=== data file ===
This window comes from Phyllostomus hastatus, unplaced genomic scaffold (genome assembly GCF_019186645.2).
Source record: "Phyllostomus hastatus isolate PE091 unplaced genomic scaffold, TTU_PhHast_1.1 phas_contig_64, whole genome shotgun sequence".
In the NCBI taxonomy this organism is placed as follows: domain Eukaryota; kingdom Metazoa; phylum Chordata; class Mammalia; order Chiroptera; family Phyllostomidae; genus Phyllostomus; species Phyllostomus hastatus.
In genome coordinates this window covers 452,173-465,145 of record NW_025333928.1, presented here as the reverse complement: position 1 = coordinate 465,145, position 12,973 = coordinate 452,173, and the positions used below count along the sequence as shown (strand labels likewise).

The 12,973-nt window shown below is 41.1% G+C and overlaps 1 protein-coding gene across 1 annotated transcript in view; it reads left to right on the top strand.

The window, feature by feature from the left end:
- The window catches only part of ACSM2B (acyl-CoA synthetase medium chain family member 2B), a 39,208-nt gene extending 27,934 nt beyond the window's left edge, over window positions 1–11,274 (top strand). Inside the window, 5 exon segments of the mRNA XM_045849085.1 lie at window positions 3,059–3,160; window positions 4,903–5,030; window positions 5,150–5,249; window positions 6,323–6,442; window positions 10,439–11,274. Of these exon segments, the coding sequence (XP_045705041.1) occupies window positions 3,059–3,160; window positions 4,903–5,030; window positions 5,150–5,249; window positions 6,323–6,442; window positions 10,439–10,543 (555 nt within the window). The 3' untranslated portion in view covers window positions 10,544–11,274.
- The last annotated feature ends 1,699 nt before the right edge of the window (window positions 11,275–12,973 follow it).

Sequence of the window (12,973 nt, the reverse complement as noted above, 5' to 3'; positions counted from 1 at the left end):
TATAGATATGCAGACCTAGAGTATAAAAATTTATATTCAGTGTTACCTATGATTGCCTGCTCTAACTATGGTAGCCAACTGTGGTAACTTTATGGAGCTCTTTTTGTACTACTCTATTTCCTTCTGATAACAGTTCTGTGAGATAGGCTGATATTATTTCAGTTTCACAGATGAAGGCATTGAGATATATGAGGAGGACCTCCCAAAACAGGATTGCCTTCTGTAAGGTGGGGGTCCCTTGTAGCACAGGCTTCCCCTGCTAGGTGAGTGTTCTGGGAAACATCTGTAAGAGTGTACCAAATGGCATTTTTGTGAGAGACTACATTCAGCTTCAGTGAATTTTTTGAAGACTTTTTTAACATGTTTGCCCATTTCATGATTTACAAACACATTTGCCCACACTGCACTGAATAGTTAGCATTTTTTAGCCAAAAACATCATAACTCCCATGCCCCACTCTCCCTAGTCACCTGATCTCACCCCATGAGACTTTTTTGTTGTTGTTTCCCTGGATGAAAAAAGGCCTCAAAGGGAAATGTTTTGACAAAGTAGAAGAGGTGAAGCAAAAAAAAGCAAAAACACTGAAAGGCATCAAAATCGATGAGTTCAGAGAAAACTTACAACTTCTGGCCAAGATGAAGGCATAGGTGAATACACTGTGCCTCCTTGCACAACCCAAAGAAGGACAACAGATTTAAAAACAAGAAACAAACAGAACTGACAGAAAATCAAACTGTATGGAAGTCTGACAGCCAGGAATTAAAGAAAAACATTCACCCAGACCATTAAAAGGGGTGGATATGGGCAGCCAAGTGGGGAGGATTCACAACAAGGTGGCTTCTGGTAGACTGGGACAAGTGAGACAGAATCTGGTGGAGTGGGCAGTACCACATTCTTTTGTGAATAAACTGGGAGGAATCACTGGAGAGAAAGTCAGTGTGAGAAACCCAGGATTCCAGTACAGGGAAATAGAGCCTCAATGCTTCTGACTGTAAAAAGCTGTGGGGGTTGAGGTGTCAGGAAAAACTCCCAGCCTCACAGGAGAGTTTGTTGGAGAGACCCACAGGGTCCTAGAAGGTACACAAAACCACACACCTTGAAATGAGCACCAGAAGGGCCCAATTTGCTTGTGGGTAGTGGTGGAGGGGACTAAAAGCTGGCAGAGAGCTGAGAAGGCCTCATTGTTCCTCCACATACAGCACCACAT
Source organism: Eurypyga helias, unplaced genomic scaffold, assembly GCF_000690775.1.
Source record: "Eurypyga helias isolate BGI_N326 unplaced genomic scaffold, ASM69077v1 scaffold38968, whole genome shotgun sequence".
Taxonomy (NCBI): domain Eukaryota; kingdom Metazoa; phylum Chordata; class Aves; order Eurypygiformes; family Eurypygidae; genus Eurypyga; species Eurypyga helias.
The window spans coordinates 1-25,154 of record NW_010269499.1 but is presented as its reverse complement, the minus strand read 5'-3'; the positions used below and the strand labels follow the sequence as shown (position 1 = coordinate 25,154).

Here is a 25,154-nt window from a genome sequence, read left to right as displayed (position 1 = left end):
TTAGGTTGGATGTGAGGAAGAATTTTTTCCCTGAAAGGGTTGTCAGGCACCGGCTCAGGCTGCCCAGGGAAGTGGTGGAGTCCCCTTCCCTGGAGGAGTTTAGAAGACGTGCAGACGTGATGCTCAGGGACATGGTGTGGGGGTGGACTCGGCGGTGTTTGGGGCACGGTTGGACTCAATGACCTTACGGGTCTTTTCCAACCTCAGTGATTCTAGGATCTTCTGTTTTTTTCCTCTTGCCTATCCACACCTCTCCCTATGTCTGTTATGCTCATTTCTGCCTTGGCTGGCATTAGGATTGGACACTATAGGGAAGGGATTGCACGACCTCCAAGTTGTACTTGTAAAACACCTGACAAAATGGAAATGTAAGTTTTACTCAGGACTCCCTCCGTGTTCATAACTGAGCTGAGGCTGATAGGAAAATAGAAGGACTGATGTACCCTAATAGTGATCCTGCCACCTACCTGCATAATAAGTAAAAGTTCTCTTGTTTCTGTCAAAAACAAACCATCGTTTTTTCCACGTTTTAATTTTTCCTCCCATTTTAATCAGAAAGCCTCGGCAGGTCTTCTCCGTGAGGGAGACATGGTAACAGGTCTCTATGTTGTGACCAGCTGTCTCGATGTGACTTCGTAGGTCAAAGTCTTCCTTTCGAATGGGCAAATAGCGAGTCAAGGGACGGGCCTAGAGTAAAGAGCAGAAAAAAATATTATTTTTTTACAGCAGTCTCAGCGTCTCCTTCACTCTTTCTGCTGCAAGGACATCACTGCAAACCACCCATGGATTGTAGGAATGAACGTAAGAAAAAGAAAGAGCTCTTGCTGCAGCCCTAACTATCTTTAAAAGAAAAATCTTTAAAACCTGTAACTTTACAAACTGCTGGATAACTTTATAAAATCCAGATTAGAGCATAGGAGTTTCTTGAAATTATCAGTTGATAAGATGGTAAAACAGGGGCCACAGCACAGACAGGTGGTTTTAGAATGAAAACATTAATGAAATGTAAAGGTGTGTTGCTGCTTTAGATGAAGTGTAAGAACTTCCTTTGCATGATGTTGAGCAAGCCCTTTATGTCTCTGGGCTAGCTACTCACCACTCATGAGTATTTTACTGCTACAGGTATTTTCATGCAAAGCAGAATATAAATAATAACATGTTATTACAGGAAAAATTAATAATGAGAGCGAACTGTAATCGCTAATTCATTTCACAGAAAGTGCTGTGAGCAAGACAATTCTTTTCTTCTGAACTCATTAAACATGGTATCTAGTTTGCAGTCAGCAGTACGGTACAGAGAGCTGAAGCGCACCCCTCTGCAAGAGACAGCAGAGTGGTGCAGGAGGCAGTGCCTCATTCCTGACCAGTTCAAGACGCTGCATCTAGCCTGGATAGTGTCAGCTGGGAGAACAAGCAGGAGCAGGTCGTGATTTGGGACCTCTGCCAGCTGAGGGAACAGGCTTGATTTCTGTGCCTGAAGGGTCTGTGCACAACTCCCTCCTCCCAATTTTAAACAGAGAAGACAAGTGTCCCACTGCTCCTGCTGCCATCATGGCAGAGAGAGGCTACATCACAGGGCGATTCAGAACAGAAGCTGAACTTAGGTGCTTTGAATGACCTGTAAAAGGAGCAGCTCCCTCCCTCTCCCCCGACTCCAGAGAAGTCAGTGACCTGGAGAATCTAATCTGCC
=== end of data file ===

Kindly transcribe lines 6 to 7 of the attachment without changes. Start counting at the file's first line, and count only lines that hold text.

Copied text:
The window, feature by feature from the left end:
- The window catches only part of ACSM2B (acyl-CoA synthetase medium chain family member 2B), a 39,208-nt gene extending 27,934 nt beyond the window's left edge, over window positions 1–11,274 (top strand). Inside the window, 5 exon segments of the mRNA XM_045849085.1 lie at window positions 3,059–3,160; window positions 4,903–5,030; window positions 5,150–5,249; window positions 6,323–6,442; window positions 10,439–11,274. Of these exon segments, the coding sequence (XP_045705041.1) occupies window positions 3,059–3,160; window positions 4,903–5,030; window positions 5,150–5,249; window positions 6,323–6,442; window positions 10,439–10,543 (555 nt within the window). The 3' untranslated portion in view covers window positions 10,544–11,274.